Another Model Loses Its Manual Transmission – Editors Guides

Another Model Loses Its Manual Transmission

By Jane Davis

There’s probably no shortage of eyeball rolling over this headline, as manual transmissions wouldn’t be fading out of the marketplace if buyers actually desired one.

Once upon a time, a stick-shift guaranteed better fuel economy, but those days are pretty much gone. It was also a great way to reduce the entry price of a particular model, but automakers’ thirst for larger margins and fewer configurations means what few base, stick-shift models roll off the line are often hidden from consumer view in the real world. This only serves to sink popularity even further.

The ongoing trend has apparently reached the Honda HR-V, which undergoes a mild refresh for the 2019 model year. As part of this update, say goodbye to the six-speed manual in Honda’s smallest ‘ute.

Honda spokesperson Chris Martin confirmed to CarsDirect that the three-pedal setup disappears from the HR-V stable for 2019. The tranny served as the go-to for front-wheel-drive LX and EX trims in the United States. An extra $800 swapped the stick for a continuously variable unit that just happened to return better gas mileage — a whole three miles per gallon more on the combined cycle (31 mpg for the FWD CVT, 28 mpg for the FWD manual).

Having once driven a base FWD, manual HR-V, I found the experience obviously more engaging than coasting around in a CVT-equipped model. Honda’s traditionally low gearing and the base model’s skinny tires made the HR-V’s presence known during jackrabbit red light launches. Not boredom-inducing, at any rate.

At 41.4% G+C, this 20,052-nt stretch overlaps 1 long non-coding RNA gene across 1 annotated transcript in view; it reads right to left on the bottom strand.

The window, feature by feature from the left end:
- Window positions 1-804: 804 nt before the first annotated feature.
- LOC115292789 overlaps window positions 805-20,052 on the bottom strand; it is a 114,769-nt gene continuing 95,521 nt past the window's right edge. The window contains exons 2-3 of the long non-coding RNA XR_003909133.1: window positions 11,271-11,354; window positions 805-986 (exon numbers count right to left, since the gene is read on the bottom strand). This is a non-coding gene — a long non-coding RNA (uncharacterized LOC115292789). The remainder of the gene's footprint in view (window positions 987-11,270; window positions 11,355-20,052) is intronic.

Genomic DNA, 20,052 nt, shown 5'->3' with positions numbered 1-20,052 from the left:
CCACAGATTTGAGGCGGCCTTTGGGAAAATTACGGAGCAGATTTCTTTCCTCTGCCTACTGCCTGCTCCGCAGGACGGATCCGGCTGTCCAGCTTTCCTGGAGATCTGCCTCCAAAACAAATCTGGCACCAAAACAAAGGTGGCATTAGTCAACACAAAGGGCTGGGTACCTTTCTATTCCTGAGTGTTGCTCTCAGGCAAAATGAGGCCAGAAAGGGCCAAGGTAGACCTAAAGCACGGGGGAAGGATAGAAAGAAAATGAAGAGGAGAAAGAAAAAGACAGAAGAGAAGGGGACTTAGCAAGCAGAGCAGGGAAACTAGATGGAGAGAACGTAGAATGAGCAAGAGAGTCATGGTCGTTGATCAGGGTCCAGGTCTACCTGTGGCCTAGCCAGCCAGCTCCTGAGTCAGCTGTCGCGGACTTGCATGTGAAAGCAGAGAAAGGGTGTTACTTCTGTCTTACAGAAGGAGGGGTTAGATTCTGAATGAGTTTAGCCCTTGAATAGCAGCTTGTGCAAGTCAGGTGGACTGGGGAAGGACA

But customers seem to prefer the seamless spool-up of a CVT, and that’s the way it is. The stick-shift HR-V’s take rate remains a mystery, though it couldn’t have been very high. (“High” meaning any figure approaching 5 percent).

With the manual bowing out of the HR-V, the smallest utility segment grows ever more devoid of sticks. Besides this year’s HR-V, buyers can choose from just the Kia Soul, which may or may not qualify as a crossover, the Jeep Renegade Sport, and the Subaru Crosstrek to satisfy their row-your-own lifestyle.

(A query sent to Honda Canada as to whether the Great White North model sees a similar powertrain change didn’t yield an answer by publication time. We’ll update this post when we hear back.)